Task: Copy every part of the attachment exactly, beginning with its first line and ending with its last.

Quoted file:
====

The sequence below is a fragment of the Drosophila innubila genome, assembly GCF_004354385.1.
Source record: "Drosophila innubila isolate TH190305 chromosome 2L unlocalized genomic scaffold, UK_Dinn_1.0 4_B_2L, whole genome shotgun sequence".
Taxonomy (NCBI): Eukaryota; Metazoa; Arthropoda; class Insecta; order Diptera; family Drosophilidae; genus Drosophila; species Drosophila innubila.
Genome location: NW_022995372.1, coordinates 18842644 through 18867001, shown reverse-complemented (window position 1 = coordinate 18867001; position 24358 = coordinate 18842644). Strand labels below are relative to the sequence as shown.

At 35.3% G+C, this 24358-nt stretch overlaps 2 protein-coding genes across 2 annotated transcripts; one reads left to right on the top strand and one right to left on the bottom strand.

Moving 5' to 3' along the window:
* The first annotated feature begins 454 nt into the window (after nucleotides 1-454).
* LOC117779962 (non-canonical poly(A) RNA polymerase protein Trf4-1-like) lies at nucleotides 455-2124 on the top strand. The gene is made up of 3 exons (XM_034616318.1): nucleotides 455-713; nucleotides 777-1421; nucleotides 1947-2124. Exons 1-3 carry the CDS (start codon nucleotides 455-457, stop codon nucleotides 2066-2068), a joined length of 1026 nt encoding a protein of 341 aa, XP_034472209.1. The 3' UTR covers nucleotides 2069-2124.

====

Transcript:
The sequence below is a fragment of the Drosophila innubila genome, assembly GCF_004354385.1.
Source record: "Drosophila innubila isolate TH190305 chromosome 2L unlocalized genomic scaffold, UK_Dinn_1.0 4_B_2L, whole genome shotgun sequence".
Taxonomy (NCBI): Eukaryota; Metazoa; Arthropoda; class Insecta; order Diptera; family Drosophilidae; genus Drosophila; species Drosophila innubila.
Genome location: NW_022995372.1, coordinates 18842644 through 18867001, shown reverse-complemented (window position 1 = coordinate 18867001; position 24358 = coordinate 18842644). Strand labels below are relative to the sequence as shown.

At 35.3% G+C, this 24358-nt stretch overlaps 2 protein-coding genes across 2 annotated transcripts; one reads left to right on the top strand and one right to left on the bottom strand.

Moving 5' to 3' along the window:
* The first annotated feature begins 454 nt into the window (after nucleotides 1-454).
* LOC117779962 (non-canonical poly(A) RNA polymerase protein Trf4-1-like) lies at nucleotides 455-2124 on the top strand. The gene is made up of 3 exons (XM_034616318.1): nucleotides 455-713; nucleotides 777-1421; nucleotides 1947-2124. Exons 1-3 carry the CDS (start codon nucleotides 455-457, stop codon nucleotides 2066-2068), a joined length of 1026 nt encoding a protein of 341 aa, XP_034472209.1. The 3' UTR covers nucleotides 2069-2124.